In mindful eating, I often use a hunger/fullness scale to help people think about how hungry they are or to identify how they feel after eating. The scale ranges from 1-10, with 1 being ravenous and 10 being so overfull you feel sick. But what I still sometimes struggle with is the idea of stopping eating when I’m at a 5, which is Satisfied, rather than going on to a 6, which is Full, or a 7, which is Very Full. Part of that is likely how American culture thinks about eating
I’m always a little nervous about movies showing overweight women for fear of how they’ll be portrayed. But I’d read good things about Brittany Runs a Marathon, a movie about a heavy young woman who decides to try to get her life in order and lose weight by running. So I decided to give it a try, and I’m glad I did. I had some quibbles with it (the whole house-sitting situation bothered me, for one), and I wasn’t excited by the early parts when Brittany was drinking all the t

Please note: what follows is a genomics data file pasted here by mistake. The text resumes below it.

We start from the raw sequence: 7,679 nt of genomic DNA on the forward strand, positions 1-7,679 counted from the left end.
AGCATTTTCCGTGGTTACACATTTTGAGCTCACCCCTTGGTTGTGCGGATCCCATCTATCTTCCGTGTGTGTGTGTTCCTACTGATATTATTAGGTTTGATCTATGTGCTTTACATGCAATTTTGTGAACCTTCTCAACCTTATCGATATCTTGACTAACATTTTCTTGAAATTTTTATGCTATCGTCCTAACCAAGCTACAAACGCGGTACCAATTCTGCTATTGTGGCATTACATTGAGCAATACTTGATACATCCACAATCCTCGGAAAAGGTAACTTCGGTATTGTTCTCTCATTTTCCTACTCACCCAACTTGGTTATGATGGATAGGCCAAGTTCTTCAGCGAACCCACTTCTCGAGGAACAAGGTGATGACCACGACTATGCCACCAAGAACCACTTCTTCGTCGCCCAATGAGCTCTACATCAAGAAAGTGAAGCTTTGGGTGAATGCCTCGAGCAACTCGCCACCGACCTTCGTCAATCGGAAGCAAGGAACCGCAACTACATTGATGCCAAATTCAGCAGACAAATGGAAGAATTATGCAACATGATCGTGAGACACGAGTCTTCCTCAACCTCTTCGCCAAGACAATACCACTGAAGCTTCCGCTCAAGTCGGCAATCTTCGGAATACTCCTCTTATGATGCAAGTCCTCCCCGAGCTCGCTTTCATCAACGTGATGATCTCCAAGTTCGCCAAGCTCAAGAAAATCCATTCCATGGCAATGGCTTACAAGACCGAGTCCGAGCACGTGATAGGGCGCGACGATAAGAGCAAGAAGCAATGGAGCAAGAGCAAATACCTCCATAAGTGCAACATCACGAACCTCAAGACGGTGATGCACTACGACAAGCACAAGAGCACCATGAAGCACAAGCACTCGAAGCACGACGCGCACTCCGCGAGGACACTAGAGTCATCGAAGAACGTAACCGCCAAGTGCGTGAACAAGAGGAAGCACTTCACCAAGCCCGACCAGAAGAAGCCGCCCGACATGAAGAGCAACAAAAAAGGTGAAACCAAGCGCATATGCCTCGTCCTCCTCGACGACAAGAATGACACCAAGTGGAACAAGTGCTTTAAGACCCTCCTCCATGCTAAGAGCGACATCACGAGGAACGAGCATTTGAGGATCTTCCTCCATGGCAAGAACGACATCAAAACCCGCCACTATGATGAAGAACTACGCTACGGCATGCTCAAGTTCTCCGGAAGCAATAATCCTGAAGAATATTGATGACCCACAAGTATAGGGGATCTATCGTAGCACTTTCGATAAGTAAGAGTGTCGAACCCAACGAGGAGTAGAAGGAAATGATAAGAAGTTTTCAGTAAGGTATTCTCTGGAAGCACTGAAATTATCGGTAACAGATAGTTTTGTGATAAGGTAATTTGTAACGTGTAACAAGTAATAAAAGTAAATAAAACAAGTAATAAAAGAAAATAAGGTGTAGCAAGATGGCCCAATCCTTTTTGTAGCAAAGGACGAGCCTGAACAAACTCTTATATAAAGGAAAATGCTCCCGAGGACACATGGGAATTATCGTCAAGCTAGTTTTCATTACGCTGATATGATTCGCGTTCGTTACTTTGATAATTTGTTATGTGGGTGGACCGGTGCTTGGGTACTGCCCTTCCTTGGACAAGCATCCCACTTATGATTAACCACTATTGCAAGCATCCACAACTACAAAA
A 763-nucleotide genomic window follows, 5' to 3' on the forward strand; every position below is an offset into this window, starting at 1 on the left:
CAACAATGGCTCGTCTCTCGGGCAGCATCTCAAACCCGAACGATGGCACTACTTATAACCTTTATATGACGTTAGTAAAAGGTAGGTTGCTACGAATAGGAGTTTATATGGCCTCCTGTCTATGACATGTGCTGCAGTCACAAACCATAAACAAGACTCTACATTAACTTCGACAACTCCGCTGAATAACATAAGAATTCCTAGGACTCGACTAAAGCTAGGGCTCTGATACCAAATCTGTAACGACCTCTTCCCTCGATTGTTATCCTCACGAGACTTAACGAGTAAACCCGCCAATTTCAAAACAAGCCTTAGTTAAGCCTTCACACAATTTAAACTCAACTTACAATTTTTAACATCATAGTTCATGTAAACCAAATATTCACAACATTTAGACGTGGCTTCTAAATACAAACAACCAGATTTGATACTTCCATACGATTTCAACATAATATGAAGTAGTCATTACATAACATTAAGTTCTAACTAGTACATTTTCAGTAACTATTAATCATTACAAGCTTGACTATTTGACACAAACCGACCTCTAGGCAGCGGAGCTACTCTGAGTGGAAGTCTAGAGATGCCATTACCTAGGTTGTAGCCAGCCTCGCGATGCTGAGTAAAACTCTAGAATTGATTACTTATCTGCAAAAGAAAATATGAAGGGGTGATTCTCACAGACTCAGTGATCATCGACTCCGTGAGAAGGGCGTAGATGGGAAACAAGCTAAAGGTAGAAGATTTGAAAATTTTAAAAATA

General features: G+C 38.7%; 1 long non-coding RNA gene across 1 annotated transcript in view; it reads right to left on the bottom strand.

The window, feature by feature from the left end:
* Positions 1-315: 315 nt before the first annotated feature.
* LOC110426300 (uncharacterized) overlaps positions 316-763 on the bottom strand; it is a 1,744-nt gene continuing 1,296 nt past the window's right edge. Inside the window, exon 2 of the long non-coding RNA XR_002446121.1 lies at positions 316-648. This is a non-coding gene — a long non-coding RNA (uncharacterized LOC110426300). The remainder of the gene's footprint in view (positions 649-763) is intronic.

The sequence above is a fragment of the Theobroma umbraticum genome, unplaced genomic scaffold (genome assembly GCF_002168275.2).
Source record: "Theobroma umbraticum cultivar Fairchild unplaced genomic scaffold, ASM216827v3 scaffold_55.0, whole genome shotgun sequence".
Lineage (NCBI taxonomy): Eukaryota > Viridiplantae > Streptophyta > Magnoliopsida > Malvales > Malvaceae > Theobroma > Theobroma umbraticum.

As a single person, Valentine’s Day doesn’t mean that much to me, and this year, it might not mean much to lots of people due to the pandemic. But if you can’t be with those you love, or you don’t have a romantic partner, here’s another suggestion. Do something you love. For some of us, this isn’t always easy to do. Like many, whenever I start doing something that has no “value” – i.e., it’s not producing income or doing something for others – I start to feel a little guilty.
One of the challenges with mindful eating, as with learning any new skill, is the desire to jump ahead to the point when you’re already good at it. After all, most of us who struggle with our relationship to food are perfectionists. If you want to do things perfectly, it’s hard to be patient with the idea of learning from your mistakes as you go. It also doesn’t help that American society is all about instant gratification. We’re not taught to go slow and steady. And if you’r